81 1988 Ann Arbor No. 17 Michigan 17–3
82 1989 East Lansing No. 5 Michigan 10–7
83 1990 Ann Arbor Michigan State 28–27
84 1991 East Lansing No. 5 Michigan 45–28
85 1992 Ann Arbor No. 3 Michigan 35–10
86 1993 East Lansing Michigan State 17–7
87 1994 Ann Arbor No. 9 Michigan 40–20
88 1995 East Lansing Michigan State 28–25
89 1996 Ann Arbor No. 9 Michigan 45–29
90 1997 East Lansing No. 5 Michigan 23–7
91 1998 Ann Arbor Michigan 29–17
92 1999 East Lansing No. 11 Michigan State 34–31
93 2000 Ann Arbor No. 16 Michigan 14–0
94 2001 East Lansing Michigan State 26–24
95 2002 Ann Arbor No. 15 Michigan 49–3
96 2003 East Lansing No. 13 Michigan 27–20
97 2004 Ann Arbor No. 14 Michigan 45–373OT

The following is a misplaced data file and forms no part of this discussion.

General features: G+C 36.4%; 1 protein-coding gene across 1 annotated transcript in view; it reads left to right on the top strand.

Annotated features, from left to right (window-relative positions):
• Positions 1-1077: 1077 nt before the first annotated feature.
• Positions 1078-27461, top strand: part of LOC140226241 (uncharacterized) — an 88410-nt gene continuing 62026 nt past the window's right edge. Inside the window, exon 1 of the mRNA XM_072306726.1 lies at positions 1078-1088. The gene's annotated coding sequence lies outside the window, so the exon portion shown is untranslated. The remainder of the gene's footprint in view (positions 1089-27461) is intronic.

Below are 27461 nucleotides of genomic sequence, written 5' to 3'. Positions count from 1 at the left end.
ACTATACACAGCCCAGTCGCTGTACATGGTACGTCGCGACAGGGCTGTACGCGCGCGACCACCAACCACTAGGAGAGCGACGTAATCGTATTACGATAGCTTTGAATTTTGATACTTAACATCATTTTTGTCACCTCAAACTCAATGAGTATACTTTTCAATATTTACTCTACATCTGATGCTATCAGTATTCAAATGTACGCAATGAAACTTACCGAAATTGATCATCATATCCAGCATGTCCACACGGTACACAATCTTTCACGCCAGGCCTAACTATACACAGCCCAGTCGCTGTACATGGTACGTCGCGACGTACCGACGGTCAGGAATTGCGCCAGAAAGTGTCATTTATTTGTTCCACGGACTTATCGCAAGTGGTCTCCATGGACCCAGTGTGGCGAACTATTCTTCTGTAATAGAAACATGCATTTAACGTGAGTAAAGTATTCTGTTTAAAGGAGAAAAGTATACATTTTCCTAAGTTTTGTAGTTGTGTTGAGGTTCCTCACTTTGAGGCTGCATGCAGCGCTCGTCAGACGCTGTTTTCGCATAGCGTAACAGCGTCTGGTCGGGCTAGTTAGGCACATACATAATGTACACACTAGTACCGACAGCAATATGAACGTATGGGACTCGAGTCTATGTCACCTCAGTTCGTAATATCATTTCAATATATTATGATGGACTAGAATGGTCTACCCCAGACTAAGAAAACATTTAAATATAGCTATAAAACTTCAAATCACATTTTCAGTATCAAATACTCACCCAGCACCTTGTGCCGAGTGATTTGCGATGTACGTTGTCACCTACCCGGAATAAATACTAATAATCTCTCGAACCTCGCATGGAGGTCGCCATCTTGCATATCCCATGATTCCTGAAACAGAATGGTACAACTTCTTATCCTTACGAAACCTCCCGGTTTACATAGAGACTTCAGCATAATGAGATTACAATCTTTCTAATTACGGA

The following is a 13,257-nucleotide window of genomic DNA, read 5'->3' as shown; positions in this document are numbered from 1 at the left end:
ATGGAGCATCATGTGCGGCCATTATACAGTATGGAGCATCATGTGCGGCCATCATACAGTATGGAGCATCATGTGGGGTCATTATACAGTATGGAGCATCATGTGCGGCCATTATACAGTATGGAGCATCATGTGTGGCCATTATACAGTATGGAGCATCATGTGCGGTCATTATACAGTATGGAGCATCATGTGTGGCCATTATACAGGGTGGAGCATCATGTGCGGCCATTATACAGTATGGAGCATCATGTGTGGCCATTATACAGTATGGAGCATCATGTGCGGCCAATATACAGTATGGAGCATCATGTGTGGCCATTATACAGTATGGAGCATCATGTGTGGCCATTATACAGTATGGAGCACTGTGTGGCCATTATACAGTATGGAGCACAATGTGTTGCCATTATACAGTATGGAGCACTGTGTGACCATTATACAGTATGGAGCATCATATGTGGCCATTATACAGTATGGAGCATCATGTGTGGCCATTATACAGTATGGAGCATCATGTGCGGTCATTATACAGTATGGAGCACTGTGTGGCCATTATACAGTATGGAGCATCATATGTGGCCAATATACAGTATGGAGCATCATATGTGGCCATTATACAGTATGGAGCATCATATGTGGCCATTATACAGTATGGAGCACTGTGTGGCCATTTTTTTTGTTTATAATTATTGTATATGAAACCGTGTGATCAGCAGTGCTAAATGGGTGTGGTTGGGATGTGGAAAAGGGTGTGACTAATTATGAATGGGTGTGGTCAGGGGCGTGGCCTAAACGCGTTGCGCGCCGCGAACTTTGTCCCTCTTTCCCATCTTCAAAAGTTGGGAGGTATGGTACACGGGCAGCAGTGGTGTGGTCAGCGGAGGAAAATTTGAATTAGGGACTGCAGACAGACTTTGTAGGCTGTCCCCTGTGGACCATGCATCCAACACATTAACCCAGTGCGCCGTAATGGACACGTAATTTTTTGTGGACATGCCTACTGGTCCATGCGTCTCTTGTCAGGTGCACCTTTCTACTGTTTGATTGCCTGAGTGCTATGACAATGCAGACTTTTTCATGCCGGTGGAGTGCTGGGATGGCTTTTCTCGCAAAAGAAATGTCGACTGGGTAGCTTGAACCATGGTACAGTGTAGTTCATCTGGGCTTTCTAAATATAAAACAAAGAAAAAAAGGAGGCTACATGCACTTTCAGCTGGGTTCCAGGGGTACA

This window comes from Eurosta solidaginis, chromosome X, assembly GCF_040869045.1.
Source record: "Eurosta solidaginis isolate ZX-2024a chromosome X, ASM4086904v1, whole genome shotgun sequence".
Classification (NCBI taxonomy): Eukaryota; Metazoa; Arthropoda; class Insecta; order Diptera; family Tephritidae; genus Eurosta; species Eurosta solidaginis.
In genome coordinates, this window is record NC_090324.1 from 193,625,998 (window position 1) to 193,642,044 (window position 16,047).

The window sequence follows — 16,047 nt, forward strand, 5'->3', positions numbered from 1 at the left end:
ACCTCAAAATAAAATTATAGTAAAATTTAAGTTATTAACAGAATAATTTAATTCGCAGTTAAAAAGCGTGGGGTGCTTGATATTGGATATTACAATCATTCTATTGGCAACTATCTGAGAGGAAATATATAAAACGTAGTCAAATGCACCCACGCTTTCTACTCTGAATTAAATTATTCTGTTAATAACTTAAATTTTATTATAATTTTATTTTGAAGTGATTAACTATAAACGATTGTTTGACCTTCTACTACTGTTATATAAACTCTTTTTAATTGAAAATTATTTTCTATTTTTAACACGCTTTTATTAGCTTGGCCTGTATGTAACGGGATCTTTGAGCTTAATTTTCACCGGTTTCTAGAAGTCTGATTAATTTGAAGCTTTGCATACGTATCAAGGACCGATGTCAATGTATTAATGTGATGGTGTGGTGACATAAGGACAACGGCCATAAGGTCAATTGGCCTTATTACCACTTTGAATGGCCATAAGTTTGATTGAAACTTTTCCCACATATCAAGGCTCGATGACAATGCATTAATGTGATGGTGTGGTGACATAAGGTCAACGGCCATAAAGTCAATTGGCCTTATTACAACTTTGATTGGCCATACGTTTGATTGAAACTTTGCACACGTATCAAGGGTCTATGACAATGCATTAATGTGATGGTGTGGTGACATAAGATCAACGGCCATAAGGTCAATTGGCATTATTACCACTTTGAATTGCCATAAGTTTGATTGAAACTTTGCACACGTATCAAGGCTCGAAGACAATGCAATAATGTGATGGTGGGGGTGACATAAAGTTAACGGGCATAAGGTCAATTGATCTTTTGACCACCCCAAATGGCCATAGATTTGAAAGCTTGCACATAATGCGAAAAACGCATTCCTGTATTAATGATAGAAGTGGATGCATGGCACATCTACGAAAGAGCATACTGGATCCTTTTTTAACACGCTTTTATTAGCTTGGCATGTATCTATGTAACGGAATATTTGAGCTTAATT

98 2005 East Lansing Michigan 34–31OT
99 2006 Ann Arbor No. 6 Michigan 31–13
100 2007 East Lansing No. 14 Michigan 28–24
101 2008 Ann Arbor Michigan State 35–21
102 2009 East Lansing Michigan State 26–20OT
103 2010 Ann Arbor No. 17 Michigan State 34–17
104 2011 East Lansing No. 23 Michigan State 28–14
105 2012 Ann Arbor No. 23 Michigan 12–10
106 2013 East Lansing No. 22 Michigan State 29–6
107 2014 East Lansing No. 8 Michigan State 35–11
108 2015 Ann Arbor No. 7 Michigan State 27–23
109 2016 East Lansing No. 2 Michigan 32–23
110 2017 Ann Arbor Michigan State 14–10
111 2018 East Lansing No. 6 Michigan 21–7
112 2019 Ann Arbor No. 15 Michigan 44–10
Series: Michigan leads 71–36–5

See also

References

  1. ^ Doug Hills (2012). "Through the Years: The Paul Bunyan Trophy". Maize and Blue News. Archived from the original on March 25, 2015. Retrieved July 31, 2013.
  2. ^ a b c Trophy has a history as big as its namesake Archived 2014-10-16 at the Wayback Machine, Retrieved 2014-06-15.